Yeah, because his rules are strict and if someone breaks them, go home. Like in a cathodic college where everyone is dressed the same and must behave correctly, but at the same time a joyous, fun, fresh and carefree atmosphere reigns. Even today, more than 25 years later, that bland hymn to femininity has become the greatest Italian phenomenon of the nineties decade, with its protagonists, the forerunner of Britney Spears by Baby One More Time, is a cult object and continues, thanks to the effect nostalgia of that period that is everywhere, from Instagram to the bar below the house, to dictate trends that, if once we followed slavishly, now the millenials reinterpret in a more personal way. nss reminds you of the most iconic.


The backpack

What's in Ambra's backpack? This is the quiz that has thrilled and made everyone crazy in the fans of Non di Rai, before the series of videos What's in my bag went out of fashion among the Youtuber. Keys? Notebooks? Make up? Socks? Pots? Beans? The question, long unanswered, for months harasses the entire national population that, failing to find a viable solution to the arcanum, reacts by making the fortune of the accessory, the indispensable object of every self-respecting boy. If at the time the market is dominated by Invicta and Seven, today brands such as Fjällräven and Herschel Supply operate, which, with their adventurous DNA, transform the city into a wild nature to explore. Ah, I forgot, in the Ambra's backpack there was the Sanskrit dictionary!


Phard, Onyx and the "Non è la Rai" style

Ambra, Pamela, Laura and the entire crew of the program were Chiara Ferragni, the influencers of the 90s. Everything they wore could be seen on any girl: high-waisted jeans, shirts tied at the waist, ties and men's suspenders on tank tops, shorts under dresses, baby-style short rompers, jersey miniskirts , the minidress stretch, often in velvet, and the crop tops of Phard and Onyx (the most coveted brands by every budding fashionistas), ... all the garments returned to the wardrobe of the girls of today.

A fun fact: the power of the protagonists of Non è la Rai to influence the style of the peers was so great that there are rumors, not only that the brands were competing to dress them, but also that behind the scenes, there were fashion editors publisher Mondadori, sent on expedition to fuel the cult of the program.



Now it's normal. Indeed it is a trend that famous people like Kim Kardashian have made an art, but in the 90s the Boncompagni show had understood long before others how to commercially exploit its success, loyalizing viewers by flooding them with gadgets and merchandising: discs, playing cards, t-shirts, posters and cards (often attached to youth magazines such as TV Stars and Cioè), album of stickers or accessories for the school, such as notebooks and diaries. The results are amazing, for example T'appartengo, the first solo album by Ambra, has 370 thousand copies sold, 100 thousand only in the first week (11-17 November 1994), three platinum records, sixth in the standings for weeks.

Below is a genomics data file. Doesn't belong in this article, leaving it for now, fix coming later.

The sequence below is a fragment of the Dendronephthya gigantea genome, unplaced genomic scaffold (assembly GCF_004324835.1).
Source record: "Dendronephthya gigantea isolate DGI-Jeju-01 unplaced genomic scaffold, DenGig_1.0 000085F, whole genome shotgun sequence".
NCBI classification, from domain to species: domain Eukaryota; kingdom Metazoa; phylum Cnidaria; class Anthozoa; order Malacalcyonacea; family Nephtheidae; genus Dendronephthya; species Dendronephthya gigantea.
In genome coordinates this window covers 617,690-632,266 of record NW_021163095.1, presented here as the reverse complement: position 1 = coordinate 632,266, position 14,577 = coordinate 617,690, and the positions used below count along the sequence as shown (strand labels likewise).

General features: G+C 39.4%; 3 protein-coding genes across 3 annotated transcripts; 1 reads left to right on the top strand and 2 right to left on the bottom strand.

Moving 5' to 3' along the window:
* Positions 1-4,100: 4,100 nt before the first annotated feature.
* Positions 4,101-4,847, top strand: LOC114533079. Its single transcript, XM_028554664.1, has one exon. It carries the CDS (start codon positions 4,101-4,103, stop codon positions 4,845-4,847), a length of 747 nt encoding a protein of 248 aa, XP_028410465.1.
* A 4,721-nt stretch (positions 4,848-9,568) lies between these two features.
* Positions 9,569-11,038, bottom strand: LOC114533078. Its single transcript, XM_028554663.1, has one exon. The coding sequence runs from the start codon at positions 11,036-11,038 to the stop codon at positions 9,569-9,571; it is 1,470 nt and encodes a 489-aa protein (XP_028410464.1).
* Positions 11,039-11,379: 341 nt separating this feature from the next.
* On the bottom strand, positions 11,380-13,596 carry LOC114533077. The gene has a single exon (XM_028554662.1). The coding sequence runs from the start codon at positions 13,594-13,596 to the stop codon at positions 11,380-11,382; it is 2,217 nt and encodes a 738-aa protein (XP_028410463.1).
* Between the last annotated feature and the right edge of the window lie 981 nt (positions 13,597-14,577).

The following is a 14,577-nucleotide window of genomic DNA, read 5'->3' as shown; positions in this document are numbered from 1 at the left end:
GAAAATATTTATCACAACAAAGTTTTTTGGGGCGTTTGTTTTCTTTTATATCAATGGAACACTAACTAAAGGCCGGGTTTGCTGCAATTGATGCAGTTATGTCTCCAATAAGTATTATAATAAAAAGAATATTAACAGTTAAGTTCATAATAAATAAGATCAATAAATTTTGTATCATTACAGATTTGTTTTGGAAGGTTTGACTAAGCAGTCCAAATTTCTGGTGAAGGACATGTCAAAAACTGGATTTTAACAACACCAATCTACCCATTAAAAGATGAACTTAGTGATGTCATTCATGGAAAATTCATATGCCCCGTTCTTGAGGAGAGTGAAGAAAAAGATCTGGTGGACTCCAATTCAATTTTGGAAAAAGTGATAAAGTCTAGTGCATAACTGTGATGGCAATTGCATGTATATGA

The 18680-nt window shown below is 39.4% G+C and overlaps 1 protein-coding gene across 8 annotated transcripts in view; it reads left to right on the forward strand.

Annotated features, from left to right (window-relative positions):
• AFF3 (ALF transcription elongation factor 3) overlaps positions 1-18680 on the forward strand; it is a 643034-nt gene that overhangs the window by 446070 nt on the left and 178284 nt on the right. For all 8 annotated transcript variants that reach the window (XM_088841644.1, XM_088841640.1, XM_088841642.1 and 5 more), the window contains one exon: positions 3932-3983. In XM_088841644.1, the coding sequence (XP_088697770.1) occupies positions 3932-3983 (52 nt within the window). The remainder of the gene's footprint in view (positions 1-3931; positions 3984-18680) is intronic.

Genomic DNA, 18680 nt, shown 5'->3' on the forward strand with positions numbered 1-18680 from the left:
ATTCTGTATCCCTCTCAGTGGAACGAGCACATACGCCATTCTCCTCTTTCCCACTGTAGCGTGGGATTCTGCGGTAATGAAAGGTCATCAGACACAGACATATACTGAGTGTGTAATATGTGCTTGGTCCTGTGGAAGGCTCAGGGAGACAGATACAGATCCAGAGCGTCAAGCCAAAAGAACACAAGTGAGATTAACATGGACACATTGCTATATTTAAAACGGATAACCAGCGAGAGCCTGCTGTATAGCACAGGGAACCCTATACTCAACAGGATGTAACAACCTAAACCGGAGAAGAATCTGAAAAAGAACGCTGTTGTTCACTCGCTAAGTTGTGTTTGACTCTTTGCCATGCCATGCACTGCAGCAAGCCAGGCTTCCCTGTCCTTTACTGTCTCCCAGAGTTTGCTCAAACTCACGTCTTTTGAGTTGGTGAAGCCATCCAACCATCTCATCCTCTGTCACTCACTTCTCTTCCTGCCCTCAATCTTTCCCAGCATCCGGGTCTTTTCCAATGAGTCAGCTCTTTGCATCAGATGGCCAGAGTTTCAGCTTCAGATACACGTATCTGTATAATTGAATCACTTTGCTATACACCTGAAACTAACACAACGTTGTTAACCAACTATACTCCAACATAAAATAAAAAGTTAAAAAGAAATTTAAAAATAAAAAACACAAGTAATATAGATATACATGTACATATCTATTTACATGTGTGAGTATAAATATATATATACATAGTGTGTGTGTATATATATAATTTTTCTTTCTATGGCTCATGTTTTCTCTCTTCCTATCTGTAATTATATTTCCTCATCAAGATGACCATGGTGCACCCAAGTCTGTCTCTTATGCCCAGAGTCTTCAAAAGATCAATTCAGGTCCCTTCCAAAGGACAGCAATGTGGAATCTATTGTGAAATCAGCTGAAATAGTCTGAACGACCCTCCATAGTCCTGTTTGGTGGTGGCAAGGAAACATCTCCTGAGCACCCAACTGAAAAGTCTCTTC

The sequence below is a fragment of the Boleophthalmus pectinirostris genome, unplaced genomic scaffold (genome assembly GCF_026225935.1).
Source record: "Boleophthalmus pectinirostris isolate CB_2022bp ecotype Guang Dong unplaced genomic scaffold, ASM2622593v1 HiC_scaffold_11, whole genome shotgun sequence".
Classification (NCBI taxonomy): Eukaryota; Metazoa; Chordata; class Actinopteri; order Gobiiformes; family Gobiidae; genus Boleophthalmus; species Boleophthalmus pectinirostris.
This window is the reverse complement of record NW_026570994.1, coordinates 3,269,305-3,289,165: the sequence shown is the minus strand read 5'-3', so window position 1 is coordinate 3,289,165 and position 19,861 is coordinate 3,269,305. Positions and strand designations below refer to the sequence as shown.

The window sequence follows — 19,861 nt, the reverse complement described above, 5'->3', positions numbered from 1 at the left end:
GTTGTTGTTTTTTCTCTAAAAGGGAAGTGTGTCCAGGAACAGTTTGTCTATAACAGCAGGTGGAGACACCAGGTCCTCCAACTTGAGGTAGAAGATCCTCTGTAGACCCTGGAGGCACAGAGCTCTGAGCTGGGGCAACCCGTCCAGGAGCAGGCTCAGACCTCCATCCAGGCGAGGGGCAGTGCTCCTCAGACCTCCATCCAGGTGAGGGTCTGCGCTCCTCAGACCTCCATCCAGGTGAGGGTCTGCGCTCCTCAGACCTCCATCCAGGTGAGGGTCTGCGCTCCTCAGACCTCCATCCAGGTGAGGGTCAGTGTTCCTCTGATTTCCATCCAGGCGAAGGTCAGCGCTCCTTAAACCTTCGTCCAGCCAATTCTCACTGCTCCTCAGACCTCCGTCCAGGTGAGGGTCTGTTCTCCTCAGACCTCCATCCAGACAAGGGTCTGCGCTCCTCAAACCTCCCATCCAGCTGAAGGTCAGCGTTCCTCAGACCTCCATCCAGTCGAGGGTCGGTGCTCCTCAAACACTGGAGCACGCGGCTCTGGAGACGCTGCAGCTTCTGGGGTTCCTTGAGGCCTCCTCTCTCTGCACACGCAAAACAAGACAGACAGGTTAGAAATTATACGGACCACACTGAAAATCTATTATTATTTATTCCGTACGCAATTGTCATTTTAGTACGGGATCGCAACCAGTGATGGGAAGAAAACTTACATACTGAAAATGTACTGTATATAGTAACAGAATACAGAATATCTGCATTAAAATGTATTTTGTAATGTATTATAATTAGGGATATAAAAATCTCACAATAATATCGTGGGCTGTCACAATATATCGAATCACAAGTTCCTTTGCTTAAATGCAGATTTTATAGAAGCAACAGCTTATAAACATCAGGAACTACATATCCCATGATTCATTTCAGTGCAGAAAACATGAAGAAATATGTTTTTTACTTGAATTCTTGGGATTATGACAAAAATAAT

A fun fact: the young presenter is mentioned in several songs, Marco Giusti and Alberto Piccinini dedicate a book and Rai 3 Blob a cartoon.



One of the latest theme chosen by the Met in New York was the camp, that is the love for the unnatural, the artifice, the excess that becomes the artistic sublimation of bad taste. And what better example of a group of girls in flashy stretch dresses shooting in scenes of ordinary madness between rivers of tears and moments of demonic dance on a hit tunz tunz? Boncompagni, talking about the phenomenon that for many has prepared the audience to the invasion of reality shows and talent in which anyone is entitled to its 15 minutes of popularity, has always declared, his was a TV of the "pneumatic vacuum", of nothing , of course, but creative, joyous, ironic, carefree.


Teen power

We have repeated it several times: with Non è la Rai for the first time in national history there is a television made by teenagers who address themselves directly to their contemporaries, canceling, at least in appearance, the screen that divides them. But there's more. That direct line that seems to unite the two groups is so strong that it unleashes a dual emulative power: on the one hand it opens the way to a marketing and a market that is not only addressed, but directly influenced by the younger ones; on the other hand it is part of a larger phenomenon of teen stars. Ok, the Mediaset program and its girls have not invented anything (my mother would say never heard of Rita Pavone or Patty Pravo? I know, but explain it to a millenial ...), but before them what was missing was the perception of  the event scale at the time it was happening. In the 1990s we were aware of it.